There is no argument that it's a timing thing, don't put yourself in the position that you are going to get the timing wrong. Arriving late for a tackle is one thing and dangerous enough but all that's likely to happen is broken bones/torn muscles or ligaments. Arriving early is always pre-meditated and designed to cause damage.

    Whether the tackles come head-on or from the side you have an exposed head and neck being hit a significant speed by the hip/lower torso of another guy going hard. That's a very uneven contest. It's only luck that has kept us from a high profile funeral.


  • Registered Users Posts: 2,832 ✭✭✭ Poor_old_gill


    The idiotic 2 yellow cards thing needs to be sorted out once and for all- often a player will get hit and react by pushing in self-defense. Result: yellow card each! Refs need to sort out the root of the problem by being more stern with instigators.

    We need some information as to what exactly umpires do, other than wave shots wide or give points, there are too many instances where big calls have made by refs from 40 yards away while umpires stand completely mute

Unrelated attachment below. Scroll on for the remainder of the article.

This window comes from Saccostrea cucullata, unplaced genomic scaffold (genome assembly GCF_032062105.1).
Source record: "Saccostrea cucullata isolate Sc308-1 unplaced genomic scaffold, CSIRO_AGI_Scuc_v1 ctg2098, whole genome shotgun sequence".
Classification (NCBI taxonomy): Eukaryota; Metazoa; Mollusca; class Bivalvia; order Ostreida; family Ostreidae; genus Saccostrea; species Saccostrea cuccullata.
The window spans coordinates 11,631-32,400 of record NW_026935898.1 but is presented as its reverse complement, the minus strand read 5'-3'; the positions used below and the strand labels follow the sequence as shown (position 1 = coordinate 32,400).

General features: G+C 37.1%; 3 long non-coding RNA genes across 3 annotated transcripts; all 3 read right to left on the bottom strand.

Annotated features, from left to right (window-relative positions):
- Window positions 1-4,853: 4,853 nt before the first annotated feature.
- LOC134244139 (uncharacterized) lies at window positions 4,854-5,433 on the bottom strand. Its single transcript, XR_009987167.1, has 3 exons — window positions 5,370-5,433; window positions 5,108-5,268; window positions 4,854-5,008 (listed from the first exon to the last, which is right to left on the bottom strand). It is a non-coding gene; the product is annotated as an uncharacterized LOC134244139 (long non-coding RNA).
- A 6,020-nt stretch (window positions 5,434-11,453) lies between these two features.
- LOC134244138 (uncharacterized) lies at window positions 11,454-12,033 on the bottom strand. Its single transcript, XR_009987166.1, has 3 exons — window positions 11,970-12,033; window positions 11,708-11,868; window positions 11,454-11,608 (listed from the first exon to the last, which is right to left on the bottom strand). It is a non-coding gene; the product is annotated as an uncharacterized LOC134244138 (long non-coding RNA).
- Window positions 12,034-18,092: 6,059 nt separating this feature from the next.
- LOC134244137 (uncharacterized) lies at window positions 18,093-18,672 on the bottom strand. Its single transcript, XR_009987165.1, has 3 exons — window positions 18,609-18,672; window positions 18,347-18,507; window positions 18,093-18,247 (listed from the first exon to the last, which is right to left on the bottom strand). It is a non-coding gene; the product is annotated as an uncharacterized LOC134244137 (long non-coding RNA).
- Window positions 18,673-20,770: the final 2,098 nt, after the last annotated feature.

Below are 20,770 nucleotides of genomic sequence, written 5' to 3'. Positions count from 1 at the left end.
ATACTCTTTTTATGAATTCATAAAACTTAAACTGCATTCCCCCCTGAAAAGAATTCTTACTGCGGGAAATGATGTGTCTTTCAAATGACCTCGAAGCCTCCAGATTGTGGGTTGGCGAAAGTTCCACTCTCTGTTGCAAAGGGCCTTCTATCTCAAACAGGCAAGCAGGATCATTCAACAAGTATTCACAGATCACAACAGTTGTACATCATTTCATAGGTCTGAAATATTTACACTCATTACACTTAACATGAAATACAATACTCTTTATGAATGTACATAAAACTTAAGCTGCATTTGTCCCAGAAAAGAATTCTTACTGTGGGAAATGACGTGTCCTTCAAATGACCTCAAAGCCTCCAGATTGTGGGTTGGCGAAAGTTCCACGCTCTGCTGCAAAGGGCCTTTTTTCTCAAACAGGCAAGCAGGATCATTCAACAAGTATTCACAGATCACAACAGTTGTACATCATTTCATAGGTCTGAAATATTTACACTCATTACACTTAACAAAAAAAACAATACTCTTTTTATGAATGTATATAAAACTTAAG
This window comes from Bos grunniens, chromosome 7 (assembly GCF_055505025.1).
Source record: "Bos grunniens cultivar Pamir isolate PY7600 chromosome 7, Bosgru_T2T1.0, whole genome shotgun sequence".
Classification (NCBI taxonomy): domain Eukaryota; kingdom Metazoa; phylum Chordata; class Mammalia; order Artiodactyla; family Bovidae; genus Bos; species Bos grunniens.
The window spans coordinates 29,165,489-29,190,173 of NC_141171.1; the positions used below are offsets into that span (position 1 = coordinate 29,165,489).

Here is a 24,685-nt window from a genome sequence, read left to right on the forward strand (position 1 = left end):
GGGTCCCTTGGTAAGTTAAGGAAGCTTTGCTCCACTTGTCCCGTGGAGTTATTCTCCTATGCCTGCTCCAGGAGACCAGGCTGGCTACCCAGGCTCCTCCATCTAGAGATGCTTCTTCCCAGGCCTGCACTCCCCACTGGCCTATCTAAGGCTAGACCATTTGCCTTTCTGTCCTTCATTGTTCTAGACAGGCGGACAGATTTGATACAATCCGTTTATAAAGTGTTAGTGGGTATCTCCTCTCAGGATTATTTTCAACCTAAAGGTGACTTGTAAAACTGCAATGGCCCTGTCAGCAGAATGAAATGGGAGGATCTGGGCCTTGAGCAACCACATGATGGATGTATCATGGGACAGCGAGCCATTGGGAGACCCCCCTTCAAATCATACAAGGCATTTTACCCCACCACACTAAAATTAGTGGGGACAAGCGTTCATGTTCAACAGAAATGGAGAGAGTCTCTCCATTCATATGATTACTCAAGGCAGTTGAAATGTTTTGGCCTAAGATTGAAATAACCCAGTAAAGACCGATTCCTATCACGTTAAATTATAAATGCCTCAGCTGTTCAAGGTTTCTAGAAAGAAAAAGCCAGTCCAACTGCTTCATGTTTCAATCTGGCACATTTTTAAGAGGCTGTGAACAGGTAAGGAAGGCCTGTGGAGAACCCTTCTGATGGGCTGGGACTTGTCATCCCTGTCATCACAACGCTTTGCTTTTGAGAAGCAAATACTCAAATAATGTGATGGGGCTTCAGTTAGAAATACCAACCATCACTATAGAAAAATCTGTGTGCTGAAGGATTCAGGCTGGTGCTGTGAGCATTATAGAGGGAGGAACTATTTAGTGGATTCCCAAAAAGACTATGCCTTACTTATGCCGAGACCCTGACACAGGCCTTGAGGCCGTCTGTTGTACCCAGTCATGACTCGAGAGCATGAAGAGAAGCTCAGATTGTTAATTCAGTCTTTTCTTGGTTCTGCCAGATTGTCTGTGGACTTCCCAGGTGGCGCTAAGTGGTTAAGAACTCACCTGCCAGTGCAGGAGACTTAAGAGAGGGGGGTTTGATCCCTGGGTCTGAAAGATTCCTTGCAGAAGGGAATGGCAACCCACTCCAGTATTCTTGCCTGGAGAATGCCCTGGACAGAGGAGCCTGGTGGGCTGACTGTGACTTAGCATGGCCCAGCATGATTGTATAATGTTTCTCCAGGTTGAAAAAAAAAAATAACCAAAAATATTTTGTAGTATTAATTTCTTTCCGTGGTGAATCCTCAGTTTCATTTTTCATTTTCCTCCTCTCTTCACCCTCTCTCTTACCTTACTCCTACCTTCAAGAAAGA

• Moderators, Education Moderators, Sports Moderators, Regional South Moderators Posts: 15,201 Mod ✭✭✭✭ rebel girl 15


    Throw the rulebook out, and rewrite it completely, defining all the grey areas of the game - the tackle in football is one prime example. If the rulebook was simpler, and everything defined, it would help with the consistency of refereeing across both codes. People yesterday giving out about Hoggie's red card, when by the letter of the law, McGrath was completely correct. Yet McGrath will be criticised about a soft red card, when other referees let those things slide.

    Any tackle around the head needs to be a red, its dangerous. Cynical tackling needs to be yellows and reds.

    The biggest thing is to be able to get consistency from the referees, and making the rulebook clean cut and simpler would help. I'd also ban managers from discussing referees and the game in general with the media trying to influence them. I'll have a think, because it is an interesting question!